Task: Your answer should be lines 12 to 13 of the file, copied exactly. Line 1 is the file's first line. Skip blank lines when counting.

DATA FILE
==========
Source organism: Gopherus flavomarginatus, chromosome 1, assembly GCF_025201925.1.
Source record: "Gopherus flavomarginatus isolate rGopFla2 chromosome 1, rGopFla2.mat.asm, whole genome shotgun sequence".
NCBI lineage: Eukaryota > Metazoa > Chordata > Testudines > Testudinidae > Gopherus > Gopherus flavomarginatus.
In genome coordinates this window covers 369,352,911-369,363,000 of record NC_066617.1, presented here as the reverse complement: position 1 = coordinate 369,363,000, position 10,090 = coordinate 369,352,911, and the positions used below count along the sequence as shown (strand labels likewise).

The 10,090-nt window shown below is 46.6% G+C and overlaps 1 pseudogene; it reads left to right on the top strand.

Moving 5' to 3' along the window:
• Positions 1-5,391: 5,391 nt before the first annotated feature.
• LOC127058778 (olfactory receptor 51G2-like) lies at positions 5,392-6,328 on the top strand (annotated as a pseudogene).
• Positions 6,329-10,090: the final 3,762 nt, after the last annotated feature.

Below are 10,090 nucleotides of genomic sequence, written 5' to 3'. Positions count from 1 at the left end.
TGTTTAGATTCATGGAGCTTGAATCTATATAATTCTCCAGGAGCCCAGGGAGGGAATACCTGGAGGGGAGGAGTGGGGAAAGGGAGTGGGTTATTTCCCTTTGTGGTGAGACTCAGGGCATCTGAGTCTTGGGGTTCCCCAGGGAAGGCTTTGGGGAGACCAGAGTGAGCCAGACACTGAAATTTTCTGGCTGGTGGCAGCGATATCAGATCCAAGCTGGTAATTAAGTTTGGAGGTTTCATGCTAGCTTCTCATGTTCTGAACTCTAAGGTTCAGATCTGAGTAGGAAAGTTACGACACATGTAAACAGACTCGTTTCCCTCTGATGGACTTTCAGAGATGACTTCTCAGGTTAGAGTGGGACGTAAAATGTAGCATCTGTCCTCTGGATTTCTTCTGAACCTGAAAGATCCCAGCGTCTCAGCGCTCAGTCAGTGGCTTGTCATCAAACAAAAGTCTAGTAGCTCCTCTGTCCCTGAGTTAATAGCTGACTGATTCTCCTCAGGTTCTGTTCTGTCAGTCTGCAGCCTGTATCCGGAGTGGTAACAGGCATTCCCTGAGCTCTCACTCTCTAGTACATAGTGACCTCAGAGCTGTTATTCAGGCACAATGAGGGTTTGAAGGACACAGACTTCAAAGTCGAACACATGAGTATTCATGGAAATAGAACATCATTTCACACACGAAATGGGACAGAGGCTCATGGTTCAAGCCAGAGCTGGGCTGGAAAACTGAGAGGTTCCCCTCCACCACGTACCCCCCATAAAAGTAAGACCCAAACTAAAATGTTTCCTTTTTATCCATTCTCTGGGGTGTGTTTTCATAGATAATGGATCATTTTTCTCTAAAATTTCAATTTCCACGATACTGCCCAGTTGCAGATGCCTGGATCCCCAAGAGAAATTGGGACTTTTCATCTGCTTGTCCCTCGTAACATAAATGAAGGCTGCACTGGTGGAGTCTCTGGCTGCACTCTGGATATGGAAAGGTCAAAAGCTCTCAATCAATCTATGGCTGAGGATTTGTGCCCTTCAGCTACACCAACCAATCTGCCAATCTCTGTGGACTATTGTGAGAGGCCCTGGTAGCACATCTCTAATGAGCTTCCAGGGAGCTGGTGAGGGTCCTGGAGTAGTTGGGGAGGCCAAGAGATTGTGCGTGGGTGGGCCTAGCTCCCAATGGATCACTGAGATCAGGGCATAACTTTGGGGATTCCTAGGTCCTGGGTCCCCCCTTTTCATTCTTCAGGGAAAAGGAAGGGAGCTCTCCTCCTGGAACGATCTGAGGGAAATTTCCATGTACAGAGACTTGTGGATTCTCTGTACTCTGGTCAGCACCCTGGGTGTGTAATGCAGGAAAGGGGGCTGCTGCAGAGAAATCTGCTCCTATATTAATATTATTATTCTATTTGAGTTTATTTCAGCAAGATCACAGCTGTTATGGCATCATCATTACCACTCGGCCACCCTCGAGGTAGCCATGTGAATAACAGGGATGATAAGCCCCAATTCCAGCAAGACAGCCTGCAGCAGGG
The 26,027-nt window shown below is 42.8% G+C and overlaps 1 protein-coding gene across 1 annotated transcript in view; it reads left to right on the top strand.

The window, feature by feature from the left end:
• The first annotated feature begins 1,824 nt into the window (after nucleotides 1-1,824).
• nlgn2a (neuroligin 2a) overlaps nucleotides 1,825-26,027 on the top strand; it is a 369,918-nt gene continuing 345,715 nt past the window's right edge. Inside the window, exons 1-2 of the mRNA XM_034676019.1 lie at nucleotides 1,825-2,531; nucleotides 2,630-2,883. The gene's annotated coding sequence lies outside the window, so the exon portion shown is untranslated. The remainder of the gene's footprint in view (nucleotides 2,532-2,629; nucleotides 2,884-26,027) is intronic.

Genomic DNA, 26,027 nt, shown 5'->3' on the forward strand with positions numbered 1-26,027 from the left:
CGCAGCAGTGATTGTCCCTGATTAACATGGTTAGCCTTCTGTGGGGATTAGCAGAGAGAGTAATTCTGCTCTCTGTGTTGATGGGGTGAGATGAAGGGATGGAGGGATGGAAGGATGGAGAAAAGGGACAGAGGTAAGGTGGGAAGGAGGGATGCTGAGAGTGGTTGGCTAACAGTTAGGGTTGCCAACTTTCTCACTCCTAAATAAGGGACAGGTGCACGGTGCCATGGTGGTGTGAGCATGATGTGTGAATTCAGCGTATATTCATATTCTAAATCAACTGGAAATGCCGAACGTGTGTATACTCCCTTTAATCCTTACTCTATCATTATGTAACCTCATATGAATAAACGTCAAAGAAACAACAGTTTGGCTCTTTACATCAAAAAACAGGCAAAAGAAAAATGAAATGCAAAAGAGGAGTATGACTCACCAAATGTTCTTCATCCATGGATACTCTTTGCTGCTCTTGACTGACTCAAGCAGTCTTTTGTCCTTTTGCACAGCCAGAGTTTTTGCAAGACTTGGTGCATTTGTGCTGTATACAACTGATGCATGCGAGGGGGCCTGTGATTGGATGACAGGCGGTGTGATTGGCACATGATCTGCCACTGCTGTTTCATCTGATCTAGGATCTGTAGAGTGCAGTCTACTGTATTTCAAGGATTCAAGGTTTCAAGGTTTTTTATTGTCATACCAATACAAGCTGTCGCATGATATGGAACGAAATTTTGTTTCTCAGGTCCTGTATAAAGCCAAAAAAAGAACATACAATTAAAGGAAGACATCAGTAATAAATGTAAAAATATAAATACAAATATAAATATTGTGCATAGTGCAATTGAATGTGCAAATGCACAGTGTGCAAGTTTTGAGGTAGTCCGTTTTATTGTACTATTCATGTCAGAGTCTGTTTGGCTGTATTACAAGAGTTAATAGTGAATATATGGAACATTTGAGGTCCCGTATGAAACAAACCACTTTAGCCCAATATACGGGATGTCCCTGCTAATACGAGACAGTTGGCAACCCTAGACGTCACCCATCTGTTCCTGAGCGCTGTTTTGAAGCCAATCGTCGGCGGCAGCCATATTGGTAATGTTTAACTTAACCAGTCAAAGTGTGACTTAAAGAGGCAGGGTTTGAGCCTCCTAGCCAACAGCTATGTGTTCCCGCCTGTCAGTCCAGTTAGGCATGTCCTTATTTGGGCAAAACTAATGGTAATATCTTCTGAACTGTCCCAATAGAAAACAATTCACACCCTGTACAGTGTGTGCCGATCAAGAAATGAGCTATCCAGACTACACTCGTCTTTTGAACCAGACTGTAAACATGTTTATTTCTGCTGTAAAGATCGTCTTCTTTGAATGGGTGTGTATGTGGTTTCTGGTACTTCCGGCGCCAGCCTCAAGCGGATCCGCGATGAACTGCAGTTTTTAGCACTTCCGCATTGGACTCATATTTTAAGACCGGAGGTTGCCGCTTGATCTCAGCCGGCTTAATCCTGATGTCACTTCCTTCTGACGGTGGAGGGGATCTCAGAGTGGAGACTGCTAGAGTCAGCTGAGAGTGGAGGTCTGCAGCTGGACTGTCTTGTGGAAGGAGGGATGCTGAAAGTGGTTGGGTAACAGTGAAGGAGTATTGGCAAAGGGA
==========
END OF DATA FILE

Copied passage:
The 26,027-nt window shown below is 42.8% G+C and overlaps 1 protein-coding gene across 1 annotated transcript in view; it reads left to right on the top strand.

The window, feature by feature from the left end: